Interviews with Artists

Rafal Zajko

Interview by Fred Cosci


Published in May 2020


Amber Chamber, MDF, perspex, plaster, acrylic paint, rubber strap, barley, wheat, silk, valchromat, vape smoke (part of the exhibition Resuscitation, Castor Projects, London, 2020)

You told me that you shut down your last exhibition, at Castor Projects in London, because of Covid-19. The exhibition was officially open for one day and you didn't have an opening either.

Would you like to talk about it?

Obviously the Covid-19 pandemic has had a huge impact on every aspect of life as we know. It felt very strange to be installing the show with news of it and its impact unfurling. It was scary. I could have never imagined that it would have caused the show to close completely and not reopen. In this current state of global anxiety I guess I am happy that at least it got to be installed and documented, and I'm hopeful that it will have a different life in another way sometime in the future.

I tried really hard to push myself with this exhibition - to go outside my comfort zone. I felt a need to go really big, and to break free from the confines of the small studio I work from, and not let that limit me. Also, I wanted return to performance, which had played a large part in my work a couple of years prior.

So I've been working on these sculptural pieces since we saw each other last summer during the Fotopub festival. I started thinking about them as a kind of extension of my own body, and then I thought: How can I bring them to life? How can I animate them? And then I thought: by using smoke! But I didn't want to use a smoke machine, because I felt that’s too theatrical. I had this idea of breathing life into something.

Basically the pieces on the wall were animated by me from behind the wall with a vape. I was breathing vape smoke from my own lungs into the works from behind the gallery wall.  So, you could see all the works as a kind of extension of me, a kind of prosthetic lung. There is a big red piece called ‘Lazarus’ - its shape comes from a moth that scientists thought was extinct, but then discovered it's not. I filled the glass dome with vape smoke, and then when it was full, I started sucking out the smokey air with my lungs. So, I was kind of polluting it, but also trying to clean it. So I was the protagonist but also the antagonist..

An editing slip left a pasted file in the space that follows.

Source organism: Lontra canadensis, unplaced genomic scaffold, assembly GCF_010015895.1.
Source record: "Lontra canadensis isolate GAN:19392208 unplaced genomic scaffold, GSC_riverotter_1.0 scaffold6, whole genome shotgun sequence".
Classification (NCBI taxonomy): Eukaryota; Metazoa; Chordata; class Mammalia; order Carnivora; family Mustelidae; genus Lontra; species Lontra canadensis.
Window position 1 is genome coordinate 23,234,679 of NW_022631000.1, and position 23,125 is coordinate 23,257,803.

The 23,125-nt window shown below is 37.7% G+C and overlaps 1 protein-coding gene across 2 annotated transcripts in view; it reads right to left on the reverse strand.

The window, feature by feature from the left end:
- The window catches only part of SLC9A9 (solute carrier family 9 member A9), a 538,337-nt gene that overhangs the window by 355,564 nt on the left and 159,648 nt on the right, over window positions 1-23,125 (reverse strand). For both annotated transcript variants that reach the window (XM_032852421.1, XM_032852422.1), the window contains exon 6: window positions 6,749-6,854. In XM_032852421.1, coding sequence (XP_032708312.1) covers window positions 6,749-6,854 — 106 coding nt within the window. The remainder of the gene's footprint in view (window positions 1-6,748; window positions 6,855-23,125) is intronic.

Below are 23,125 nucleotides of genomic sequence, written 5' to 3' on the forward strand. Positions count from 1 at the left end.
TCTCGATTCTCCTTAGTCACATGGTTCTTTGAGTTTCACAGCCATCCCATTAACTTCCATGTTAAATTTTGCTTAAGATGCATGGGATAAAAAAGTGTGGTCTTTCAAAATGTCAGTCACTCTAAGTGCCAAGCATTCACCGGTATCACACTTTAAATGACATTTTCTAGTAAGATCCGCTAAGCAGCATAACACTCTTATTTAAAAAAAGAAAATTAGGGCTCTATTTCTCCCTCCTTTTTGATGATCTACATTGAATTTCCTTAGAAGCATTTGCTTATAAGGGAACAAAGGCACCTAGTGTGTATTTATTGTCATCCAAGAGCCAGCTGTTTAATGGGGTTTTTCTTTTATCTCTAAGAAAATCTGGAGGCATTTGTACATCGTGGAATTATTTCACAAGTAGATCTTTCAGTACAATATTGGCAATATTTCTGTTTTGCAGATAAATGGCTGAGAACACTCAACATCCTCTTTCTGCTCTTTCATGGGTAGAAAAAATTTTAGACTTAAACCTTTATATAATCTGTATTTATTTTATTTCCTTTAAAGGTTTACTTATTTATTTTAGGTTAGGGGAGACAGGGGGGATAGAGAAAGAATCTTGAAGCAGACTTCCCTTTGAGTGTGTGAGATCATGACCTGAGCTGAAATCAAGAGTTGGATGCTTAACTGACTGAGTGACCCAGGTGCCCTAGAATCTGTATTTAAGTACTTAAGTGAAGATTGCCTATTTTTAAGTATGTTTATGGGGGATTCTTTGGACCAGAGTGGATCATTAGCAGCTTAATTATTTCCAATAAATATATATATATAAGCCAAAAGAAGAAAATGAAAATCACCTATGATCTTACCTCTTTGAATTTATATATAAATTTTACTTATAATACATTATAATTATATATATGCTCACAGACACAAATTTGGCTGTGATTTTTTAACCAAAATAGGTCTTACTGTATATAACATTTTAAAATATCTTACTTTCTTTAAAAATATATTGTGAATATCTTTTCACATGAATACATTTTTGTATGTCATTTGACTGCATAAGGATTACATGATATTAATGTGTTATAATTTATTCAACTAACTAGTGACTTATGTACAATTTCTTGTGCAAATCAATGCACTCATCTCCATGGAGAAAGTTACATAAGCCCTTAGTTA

Lazarus, valchromat, perspex, ceramics, tubing, vape smoke ( part of the exhibition Resuscitation, Castor Projects, London, 2020)

In the show it looks like there is a specific storytelling. Would you like to explain the relationship between the artwork and folklore performance that you do?

With ‘Resuscitation’, I was reflecting upon this point just before death when something is brought back to life. I was thinking about us as a human species trying to save the planet, protect nature before it crumbles.

In ‘Amber Chamber’ I created a kind of sarcophagus for Chochol, a character from Polish folklore. My thinking was that this character would act as a kind of metaphor for resuscitation. He was a character in a novel called “The Wedding” (1901) by Wyspianski. The author created this character called Chochol who was causing mischief, because people were disrespecting nature. Chochol's form comes from the shape of the hay stacks that would protect smaller trees in the fields during the winter.

Amber Chamber, MDF, perspex, plaster, acrylic paint, rubber strap, barley, wheat, silk, valchromat, vape smoke (part of the exhibition Resuscitation, Castor Projects, London, 2020)